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Commentary

Russia’s Bare-Knuckle Policy on Oil


     
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If President-elect Barack Obama and his top advisers learn nothing else from Russia’s invasion and occupation of South Ossetia this summer it should be that Moscow aspires to be an energy superpower.

Russia already is the world’s second-largest producer of oil, pumping nearly 10 million barrels a day, and is the largest supplier of natural gas. Like all energy-exporting countries, Russia benefited enormously from the run-up in prices over the last decade. Every $1 increase in the price of a barrel of oil transferred about $1 billion into Russia’s state budget. As a result, Russian foreign exchange reserves grew from $12 billion in 1999 to $470 billion at the end of last year, a balance equaled only by such countries as China, India and the Middle East oil producers.

When its tanks rolled into Georgia, the Kremlin sent notice it intends to dominate the oil and natural gas resources of the former Soviet republics in the Caspian Sea basin, raising the threat of supply disruptions to Europe. That possibility could give Russia political leverage over Germany, the Czech Republic, Slovakia, Ukraine and other Central and East European countries that rely heavily on Russian fuels.

As rising oil prices strengthened the Kremlin’s hand, Mr. Putin clamped down on Russian businessmen, most notably by prosecuting and imprisoning Yukos Oil Co. Chief Executive Officer Mikhail Khodorkovsky.

The company’s assets were later sold at bargain-basement prices to state-owned enterprises, one of which—Gazprom—was headed by Dmitry Medvedev, Mr. Putin’s handpicked successor as president.

Despite existing contracts with Western oil companies, the Kremlin voided exploration licenses held by ExxonMobil and Chevron, then forced Royal Dutch Shell to sell some of its holdings to Gazprom. Increasing the pressure, Russia then raised previously subsidized natural gas prices to Ukraine and Belarus, two important conduits for gas exports to the West.

The new Obama administration needs to realize Russia has a potential stranglehold on America’s European allies and will play its energy card when it wants to: to block the further expansion of NATO, for example, or the EU.

Russia’s next likely move, which could be delayed until the global economy starts picking up again, will be an attempt to orchestrate a global natural gas cartel patterned on the Organization of Petroleum Exporting Countries. About 15 gas-producing countries, led by Russia and Iran, met in 2004 and agreed to establish an “executive bureau” to coordinate “interests” in the global gas market.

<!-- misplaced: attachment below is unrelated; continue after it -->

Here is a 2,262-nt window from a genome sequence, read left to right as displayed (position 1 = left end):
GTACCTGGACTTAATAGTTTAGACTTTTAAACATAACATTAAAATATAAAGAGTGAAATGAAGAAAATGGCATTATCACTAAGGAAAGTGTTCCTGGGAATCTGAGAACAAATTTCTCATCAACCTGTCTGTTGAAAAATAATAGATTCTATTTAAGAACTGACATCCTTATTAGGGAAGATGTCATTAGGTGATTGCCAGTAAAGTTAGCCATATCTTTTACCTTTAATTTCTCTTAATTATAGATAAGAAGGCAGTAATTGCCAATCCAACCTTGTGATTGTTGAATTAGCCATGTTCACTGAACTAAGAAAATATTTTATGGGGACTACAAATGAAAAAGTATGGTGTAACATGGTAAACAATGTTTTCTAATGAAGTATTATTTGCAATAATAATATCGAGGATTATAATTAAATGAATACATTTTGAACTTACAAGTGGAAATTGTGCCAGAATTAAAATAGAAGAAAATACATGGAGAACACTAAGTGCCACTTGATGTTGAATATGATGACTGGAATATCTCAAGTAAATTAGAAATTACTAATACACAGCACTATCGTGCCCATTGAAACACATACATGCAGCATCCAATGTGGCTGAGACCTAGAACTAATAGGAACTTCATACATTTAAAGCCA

As world demand for natural gas begins to outpace supply, incentives for collectively reducing production and increasing prices will strengthen.

For the United States, a combination of conservation, increased energy production and improvements in energy efficiency is the best defense against volatile oil and gas prices and Russian blackmail.

But congressional gridlock over energy policy—and lack of leadership from the White House—has blocked longer-term solutions.

While increasing domestic energy supplies by tapping proven oil and gas deposits in the Outer Continental Shelf, the mountain West and Alaska will help, the most important step the United States can take on the energy front is to use more coal and nuclear power.

America has a 250-year supply of coal, more plentiful on an energy-equivalent basis than the oil reserves of either Saudi Arabia or Russia.

The president-elect should re-examine his position on coal in particular. “Clean coal” is not an oxymoron. Building more coal-fired power plants that use new technologies to capture and store carbon dioxide emissions deep underground and converting coal into liquefied fuel for transportation are sensible policies.

Increasing our reliance on coal and nuclear power would free up natural gas for household and industrial uses and go a long way toward immunizing the United States from both OPEC and Russian blackmail.


William F. Shughart II is a Research Director and Senior Fellow at The Independent Institute, J. Fish Smith Professor in Public Choice in the Jon M. Huntsman School of Business at Utah State University, and editor of the Independent Institute book, Taxing Choice: The Predatory Politics of Fiscal Discrimination.


  New from William F. Shughart II!
TAXING CHOICE: The Predatory Politics of Fiscal Discrimination
So-called “sin taxes”—the taxing of certain products, like alcohol and tobacco, that are deemed to be “politically incorrect”—have long been a favorite way for politicians to fund programs benefiting special interest groups. But this concept has been applied to such “sinful” products as soft drinks, margarine, telephone calls, airline tickets, and even fishing gear. What is the true record of this selective, often punitive, approach to taxation?






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